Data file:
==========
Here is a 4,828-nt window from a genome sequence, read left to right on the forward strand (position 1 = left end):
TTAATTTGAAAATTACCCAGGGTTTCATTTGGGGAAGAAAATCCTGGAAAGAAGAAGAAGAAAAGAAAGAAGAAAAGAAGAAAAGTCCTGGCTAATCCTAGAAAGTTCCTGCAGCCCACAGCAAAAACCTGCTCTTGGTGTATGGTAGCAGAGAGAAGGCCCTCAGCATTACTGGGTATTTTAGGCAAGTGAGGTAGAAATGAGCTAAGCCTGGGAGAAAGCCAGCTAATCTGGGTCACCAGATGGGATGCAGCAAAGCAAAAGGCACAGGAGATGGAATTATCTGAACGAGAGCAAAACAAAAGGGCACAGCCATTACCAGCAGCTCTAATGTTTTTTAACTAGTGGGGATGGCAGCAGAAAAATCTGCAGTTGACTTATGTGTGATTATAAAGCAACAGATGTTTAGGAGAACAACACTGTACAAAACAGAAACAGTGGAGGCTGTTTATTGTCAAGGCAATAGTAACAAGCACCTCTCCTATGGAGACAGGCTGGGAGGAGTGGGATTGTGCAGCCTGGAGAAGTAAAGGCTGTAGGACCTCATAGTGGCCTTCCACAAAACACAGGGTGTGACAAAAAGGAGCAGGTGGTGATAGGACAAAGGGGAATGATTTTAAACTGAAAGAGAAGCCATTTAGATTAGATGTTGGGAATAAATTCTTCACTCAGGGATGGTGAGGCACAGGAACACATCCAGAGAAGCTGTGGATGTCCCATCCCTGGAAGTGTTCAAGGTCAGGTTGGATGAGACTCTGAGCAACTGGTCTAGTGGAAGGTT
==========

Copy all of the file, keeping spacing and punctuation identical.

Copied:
Here is a 4,828-nt window from a genome sequence, read left to right on the forward strand (position 1 = left end):
TTAATTTGAAAATTACCCAGGGTTTCATTTGGGGAAGAAAATCCTGGAAAGAAGAAGAAGAAAAGAAAGAAGAAAAGAAGAAAAGTCCTGGCTAATCCTAGAAAGTTCCTGCAGCCCACAGCAAAAACCTGCTCTTGGTGTATGGTAGCAGAGAGAAGGCCCTCAGCATTACTGGGTATTTTAGGCAAGTGAGGTAGAAATGAGCTAAGCCTGGGAGAAAGCCAGCTAATCTGGGTCACCAGATGGGATGCAGCAAAGCAAAAGGCACAGGAGATGGAATTATCTGAACGAGAGCAAAACAAAAGGGCACAGCCATTACCAGCAGCTCTAATGTTTTTTAACTAGTGGGGATGGCAGCAGAAAAATCTGCAGTTGACTTATGTGTGATTATAAAGCAACAGATGTTTAGGAGAACAACACTGTACAAAACAGAAACAGTGGAGGCTGTTTATTGTCAAGGCAATAGTAACAAGCACCTCTCCTATGGAGACAGGCTGGGAGGAGTGGGATTGTGCAGCCTGGAGAAGTAAAGGCTGTAGGACCTCATAGTGGCCTTCCACAAAACACAGGGTGTGACAAAAAGGAGCAGGTGGTGATAGGACAAAGGGGAATGATTTTAAACTGAAAGAGAAGCCATTTAGATTAGATGTTGGGAATAAATTCTTCACTCAGGGATGGTGAGGCACAGGAACACATCCAGAGAAGCTGTGGATGTCCCATCCCTGGAAGTGTTCAAGGTCAGGTTGGATGAGACTCTGAGCAACTGGTCTAGTGGAAGGTT